We post news and comment on federal criminal justice issues, focused primarily on trial and post-conviction matters, legislative initiatives, and sentencing issues.
THE NUMBERS GAME
Several interesting stats were released at year end, starting with the annual report on Federal courts. Chief Justice Roberts of the U.S. Supreme Court reported on New Year’s Eve (just before he and the Mrs. left for a party, no doubt) that 6,300 petitions seeking Supreme Court review were filed last year, with 62 cases being decided, meaning that a petition for writ of certiorari has about a 1% chance be being heard.
In the Courts of Appeal, the workload fell substantially, with new filings in 2017 dropping 16% from the year before. In district courts, new civil actions fell 8%, while criminal cases were unchanged. Slightly more than 22% of district courts’ workload was criminal. About 135,000 people were under post-conviction supervision, about 2% fewer than a year before. Around 87% of those were on supervised release after doing prison time, a 1% decrease from the year before.
Meanwhile, the Pew Charitable Trust – which keeps track of these things – reported that 8.11% of voting-age Americans were convicted felons, up from 3.03% in 1981. In Georgia, 15% of the adult population was a felon in 2010, up from 4% in 1980. The rate was above 10% in Florida, Indiana, Louisiana and Texas.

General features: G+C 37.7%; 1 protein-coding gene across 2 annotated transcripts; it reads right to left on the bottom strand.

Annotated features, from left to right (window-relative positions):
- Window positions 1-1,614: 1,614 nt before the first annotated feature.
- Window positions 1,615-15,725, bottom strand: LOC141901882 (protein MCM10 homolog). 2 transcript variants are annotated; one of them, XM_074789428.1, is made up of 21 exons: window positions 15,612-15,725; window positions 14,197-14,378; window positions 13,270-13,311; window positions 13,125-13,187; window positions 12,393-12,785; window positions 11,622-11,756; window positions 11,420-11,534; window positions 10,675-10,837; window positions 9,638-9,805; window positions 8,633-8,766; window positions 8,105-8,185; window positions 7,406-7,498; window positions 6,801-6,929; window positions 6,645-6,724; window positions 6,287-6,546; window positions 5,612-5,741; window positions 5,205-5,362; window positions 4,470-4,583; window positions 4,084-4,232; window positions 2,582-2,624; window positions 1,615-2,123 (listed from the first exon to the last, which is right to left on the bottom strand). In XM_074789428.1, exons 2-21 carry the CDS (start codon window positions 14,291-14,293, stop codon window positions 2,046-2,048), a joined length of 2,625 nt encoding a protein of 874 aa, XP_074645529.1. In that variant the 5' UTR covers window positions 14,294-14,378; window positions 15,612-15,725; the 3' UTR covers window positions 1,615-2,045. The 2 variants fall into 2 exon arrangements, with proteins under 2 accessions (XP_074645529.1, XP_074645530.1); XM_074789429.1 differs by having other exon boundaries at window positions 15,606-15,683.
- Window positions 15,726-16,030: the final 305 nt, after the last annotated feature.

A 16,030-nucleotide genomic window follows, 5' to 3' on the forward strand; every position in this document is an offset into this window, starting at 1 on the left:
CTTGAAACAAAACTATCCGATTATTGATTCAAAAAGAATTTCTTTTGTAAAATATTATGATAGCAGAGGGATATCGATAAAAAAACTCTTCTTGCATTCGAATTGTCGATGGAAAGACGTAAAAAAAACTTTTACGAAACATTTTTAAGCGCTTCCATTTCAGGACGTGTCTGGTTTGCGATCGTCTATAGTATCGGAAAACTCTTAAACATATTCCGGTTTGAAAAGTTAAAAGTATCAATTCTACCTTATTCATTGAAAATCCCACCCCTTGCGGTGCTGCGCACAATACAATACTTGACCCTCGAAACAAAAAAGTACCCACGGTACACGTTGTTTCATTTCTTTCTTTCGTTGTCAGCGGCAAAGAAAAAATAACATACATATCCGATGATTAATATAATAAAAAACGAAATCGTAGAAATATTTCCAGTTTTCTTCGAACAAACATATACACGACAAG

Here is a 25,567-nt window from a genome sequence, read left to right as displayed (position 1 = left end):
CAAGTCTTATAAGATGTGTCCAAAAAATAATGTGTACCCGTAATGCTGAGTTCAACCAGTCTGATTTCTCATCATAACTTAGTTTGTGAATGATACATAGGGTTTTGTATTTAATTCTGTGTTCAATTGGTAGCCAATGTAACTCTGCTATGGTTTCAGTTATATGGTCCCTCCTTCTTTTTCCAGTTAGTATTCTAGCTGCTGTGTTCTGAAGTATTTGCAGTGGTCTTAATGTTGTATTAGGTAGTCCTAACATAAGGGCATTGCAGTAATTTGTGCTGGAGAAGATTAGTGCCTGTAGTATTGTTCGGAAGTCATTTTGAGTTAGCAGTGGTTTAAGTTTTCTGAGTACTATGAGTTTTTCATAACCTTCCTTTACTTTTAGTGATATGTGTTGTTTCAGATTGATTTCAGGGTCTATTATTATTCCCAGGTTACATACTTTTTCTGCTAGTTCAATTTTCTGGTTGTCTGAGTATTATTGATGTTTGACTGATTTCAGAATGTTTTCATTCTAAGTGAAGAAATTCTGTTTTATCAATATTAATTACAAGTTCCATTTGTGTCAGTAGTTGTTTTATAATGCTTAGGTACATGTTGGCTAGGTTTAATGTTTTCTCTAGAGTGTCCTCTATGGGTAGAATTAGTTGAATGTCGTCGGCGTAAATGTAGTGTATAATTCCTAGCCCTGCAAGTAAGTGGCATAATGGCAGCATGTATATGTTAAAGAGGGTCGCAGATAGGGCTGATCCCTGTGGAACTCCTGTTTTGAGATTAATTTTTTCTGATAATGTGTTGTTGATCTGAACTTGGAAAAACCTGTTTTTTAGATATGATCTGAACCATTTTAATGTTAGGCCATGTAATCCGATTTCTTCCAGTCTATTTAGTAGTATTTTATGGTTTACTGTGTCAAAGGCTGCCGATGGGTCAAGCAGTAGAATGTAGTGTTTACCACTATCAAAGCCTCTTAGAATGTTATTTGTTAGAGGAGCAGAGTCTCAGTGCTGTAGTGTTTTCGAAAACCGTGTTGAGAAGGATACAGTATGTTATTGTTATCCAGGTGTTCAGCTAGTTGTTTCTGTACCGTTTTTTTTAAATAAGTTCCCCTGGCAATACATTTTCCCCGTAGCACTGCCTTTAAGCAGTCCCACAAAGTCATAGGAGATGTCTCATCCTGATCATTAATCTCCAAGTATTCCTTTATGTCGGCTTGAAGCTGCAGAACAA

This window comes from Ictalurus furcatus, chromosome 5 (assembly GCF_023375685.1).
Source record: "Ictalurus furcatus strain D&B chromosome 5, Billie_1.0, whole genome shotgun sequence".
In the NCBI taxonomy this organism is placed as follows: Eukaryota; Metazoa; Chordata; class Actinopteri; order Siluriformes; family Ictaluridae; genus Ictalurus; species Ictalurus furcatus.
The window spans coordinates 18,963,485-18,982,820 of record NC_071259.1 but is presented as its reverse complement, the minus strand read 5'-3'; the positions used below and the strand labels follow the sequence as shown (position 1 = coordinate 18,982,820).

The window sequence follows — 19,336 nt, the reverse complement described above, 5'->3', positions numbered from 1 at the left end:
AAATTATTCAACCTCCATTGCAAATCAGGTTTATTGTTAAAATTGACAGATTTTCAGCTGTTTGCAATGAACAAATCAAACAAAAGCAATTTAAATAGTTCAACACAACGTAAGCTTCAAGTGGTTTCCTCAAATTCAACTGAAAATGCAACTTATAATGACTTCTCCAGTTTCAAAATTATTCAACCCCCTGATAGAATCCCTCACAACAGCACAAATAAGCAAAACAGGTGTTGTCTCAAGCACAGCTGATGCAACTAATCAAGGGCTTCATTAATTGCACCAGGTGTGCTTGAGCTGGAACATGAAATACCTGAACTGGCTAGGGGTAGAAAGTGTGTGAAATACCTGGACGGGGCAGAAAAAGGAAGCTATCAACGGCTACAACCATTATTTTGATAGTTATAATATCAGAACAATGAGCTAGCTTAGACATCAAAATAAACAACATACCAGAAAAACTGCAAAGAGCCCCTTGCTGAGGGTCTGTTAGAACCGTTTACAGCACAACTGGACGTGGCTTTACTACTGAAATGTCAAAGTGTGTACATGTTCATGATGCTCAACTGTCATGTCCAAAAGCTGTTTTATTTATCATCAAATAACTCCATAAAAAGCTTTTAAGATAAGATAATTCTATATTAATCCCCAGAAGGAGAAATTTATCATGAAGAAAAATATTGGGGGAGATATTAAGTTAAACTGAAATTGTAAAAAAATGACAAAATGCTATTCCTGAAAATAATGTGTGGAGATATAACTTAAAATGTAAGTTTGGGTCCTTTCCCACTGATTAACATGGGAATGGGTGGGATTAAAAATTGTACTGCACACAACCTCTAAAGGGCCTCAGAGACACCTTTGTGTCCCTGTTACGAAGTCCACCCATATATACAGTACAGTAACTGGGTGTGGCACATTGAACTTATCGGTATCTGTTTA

And a fairly sobering stat: Nearly 60% of formerly incarcerated people are unemployed a year after their release. Those who do find employment are paid an average of 40% less than those without a criminal record. This contributes to a vicious circle, as the ability to get and keep a job is one of the greatest factors in determining successful re-entry. One study in Florida found that helping inmates receive a vocational certificate reduced recidivism by 17 percent.
Supreme Court of the U.S., 2017 Year-End Report on the Federal Judiciary (Dec. 31, 2017)
The Crime Report, Number of Americans With Felony Records Rises Sharply (Jan. 2, 2018)
Inside Sources, Challenging the ‘Life Sentence’ of Unemployment Upon Re-Entry (Jan. 4, 2018)
– Thomas L. Root